Investigation of Factors Affecting the Adoption of Information and Communication Technologies for Communication of Research Output in Research Institutions in Kenya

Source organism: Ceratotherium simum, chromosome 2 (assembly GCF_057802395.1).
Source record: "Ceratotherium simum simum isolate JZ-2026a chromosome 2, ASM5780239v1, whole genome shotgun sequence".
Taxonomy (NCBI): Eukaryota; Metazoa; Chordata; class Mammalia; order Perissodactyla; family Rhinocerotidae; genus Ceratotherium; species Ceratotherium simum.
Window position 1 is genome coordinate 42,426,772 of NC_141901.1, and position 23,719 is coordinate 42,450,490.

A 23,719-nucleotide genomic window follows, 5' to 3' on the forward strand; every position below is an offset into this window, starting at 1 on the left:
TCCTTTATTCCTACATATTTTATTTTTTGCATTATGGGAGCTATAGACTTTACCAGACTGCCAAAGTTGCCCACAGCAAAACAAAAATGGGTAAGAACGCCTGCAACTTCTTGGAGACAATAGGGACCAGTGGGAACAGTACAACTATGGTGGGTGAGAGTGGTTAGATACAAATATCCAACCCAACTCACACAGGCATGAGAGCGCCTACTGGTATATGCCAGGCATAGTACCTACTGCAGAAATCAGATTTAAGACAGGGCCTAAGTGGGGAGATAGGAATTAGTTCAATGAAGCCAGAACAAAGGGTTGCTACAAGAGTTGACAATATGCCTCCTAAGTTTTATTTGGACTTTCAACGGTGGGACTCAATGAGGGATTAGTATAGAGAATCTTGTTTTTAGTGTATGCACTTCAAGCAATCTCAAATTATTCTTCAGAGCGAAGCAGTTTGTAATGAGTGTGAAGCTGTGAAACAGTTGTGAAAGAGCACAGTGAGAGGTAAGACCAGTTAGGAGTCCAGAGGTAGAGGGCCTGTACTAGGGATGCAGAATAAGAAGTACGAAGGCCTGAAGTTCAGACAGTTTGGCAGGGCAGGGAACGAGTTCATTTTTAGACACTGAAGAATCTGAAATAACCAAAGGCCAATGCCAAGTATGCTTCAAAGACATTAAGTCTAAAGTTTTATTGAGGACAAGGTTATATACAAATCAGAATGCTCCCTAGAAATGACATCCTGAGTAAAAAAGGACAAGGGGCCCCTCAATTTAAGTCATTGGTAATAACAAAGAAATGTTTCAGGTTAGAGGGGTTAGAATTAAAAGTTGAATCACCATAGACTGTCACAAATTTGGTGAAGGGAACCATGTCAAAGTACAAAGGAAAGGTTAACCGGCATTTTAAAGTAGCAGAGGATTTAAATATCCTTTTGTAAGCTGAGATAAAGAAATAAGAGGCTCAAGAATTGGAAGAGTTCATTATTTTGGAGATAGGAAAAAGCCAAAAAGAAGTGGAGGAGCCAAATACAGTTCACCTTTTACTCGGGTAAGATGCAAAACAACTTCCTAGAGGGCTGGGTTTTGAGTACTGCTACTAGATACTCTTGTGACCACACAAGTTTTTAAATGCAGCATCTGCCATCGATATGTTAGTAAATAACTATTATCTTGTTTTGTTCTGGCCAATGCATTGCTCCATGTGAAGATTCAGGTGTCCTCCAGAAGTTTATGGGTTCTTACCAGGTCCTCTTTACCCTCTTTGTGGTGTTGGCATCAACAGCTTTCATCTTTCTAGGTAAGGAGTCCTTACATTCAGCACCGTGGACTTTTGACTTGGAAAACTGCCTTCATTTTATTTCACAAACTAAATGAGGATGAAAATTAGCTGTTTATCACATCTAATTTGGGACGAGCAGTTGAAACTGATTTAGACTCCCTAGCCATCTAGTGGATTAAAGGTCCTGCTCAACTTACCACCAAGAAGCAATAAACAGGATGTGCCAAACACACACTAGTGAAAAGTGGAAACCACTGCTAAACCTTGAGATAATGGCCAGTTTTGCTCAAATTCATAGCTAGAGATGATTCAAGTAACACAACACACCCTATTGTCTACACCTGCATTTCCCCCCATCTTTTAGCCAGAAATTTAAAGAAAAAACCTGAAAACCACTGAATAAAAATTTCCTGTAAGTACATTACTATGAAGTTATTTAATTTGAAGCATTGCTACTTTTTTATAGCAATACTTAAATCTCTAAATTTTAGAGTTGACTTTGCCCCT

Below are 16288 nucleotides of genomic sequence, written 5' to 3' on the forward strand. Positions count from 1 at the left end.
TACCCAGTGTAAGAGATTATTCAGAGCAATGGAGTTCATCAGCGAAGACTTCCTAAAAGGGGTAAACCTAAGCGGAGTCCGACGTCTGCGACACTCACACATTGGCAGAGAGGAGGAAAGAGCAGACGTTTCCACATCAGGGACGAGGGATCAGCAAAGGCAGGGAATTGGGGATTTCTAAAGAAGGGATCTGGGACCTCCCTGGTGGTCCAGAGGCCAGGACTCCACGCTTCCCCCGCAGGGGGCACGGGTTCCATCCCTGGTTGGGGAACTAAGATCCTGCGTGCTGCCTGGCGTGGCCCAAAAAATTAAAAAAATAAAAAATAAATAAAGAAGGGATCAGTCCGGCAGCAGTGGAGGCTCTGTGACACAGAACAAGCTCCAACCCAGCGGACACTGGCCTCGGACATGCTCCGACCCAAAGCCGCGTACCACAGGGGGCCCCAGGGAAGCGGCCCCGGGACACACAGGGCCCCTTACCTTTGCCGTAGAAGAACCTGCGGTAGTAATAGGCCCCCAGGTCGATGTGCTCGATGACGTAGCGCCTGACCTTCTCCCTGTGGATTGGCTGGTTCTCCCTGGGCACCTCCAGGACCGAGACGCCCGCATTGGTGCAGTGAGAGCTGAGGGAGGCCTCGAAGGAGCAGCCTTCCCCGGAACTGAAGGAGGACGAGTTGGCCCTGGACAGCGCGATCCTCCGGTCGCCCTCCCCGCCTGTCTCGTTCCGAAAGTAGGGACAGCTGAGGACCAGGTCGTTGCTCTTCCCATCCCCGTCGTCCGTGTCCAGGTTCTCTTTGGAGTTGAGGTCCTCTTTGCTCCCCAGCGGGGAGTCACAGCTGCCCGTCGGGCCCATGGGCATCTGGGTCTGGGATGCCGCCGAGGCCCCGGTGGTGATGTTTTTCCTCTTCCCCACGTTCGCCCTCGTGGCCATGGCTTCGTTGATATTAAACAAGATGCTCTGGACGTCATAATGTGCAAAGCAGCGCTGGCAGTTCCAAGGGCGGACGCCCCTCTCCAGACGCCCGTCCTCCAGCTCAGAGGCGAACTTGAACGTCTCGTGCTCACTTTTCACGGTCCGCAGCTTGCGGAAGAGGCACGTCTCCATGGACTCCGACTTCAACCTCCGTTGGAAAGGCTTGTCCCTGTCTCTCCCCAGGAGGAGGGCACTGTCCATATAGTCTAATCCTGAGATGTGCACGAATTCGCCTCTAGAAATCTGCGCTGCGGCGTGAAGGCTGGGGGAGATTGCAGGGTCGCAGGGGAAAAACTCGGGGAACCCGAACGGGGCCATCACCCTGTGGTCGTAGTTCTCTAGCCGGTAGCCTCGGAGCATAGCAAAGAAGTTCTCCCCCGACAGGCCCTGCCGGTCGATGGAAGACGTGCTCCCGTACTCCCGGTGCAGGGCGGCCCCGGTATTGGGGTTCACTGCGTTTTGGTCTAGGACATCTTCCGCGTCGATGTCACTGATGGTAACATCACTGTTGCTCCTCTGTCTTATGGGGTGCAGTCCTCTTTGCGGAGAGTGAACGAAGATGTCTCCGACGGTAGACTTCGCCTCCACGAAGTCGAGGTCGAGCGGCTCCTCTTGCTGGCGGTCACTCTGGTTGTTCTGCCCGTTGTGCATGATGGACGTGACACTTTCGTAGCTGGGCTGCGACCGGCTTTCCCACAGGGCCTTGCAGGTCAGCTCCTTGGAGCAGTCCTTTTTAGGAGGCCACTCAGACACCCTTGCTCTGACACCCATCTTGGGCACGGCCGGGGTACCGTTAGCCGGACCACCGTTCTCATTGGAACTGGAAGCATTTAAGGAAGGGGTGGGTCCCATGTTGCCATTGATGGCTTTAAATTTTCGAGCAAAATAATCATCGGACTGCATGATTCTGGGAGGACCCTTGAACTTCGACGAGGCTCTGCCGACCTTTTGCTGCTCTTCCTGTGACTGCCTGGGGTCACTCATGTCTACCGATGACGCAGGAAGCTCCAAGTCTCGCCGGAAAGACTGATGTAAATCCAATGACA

Using Rogers' (2003) and Hofstede's (2001) technology diffusion theories as lenses, this exploratory and interpretive study was an endeavour to contribute to the understanding of ICT-enabled research communication by and for scholars and researchers working in Kenya. The main purpose of the study was to identify factors affecting ICT-enabled research communication by researchers in research institutions in specific fields within the natural and applied sciences in Kenya, which are viewed as key result areas in socio-economic development. Qualitative techniques were used to collect and analyze the data and present the findings. The researcher sought to identify, understand and explain key factors affecting ICT-mediated scientific research communication with a view to coming up with an ICT-adoption framework that would assist the Kenyan research community in more effectively adopting ICT-enabled research dissemination practices. This in turn should support Kenya's national development goals and contribute to the existing knowledge base and serve as a useful reference point in research communication debates and policy deliberations. The findings revealed researchers' priority research communication need was reinforcement of capacity for strategic research through recognising and prioritising research communication in budgetary planning. Thus, the findings call for investment in scientific and technological research and its communication, which includes improving tools and infrastructure, especially ICT-enabled ones like Internet connectivity and other e-resources. The findings affirmed the literature and extant theories guiding the study but also revealed information unique to the Kenyan context. Among emerging factors affecting adoption of ICT for scientific research communication were socio-cultural factors such as appreciation and perception of ICT; attitude of the scientific research community; demographic issues such as age/level of qualification, gender, poverty and literacy levels; communication networks and traditional cultural values such as orature, communalism and education culture. There were also institutional factors which included issues to do with ICT governance such as political and institutional leadership and culture; institutional framework; policy and strategy and legal and regulatory framework; and control over mass media communication channels. Moreover, inadequate institutional capacity for ICT-mediated research communication, lack of demand for MIS for research and teaching, lack of recognition and motivation for researchers were found to hinder ICT-mediated research communication. Though ICT had the perceived attributes of relative advantages, compatibility, complexity, observability and reliability, there were relative disadvantages that discouraged adoption. These included the need for hard- & software and virus upgrades; its susceptibility to environmental factors; dependence on other infrastructures that may be unavailable or unreliable; and possibilities for information overload and plagiarism. Other factors affecting ICT adoption that emerged outside the preliminary model included the nature of discipline/type of data; personal/individual institution's initiative; telephone wire thefts and lack of ICT research. All these contextual perspectives informed the framework for adoption of ICT for scientific research communication by researchers and scholars in research institutions in Kenya.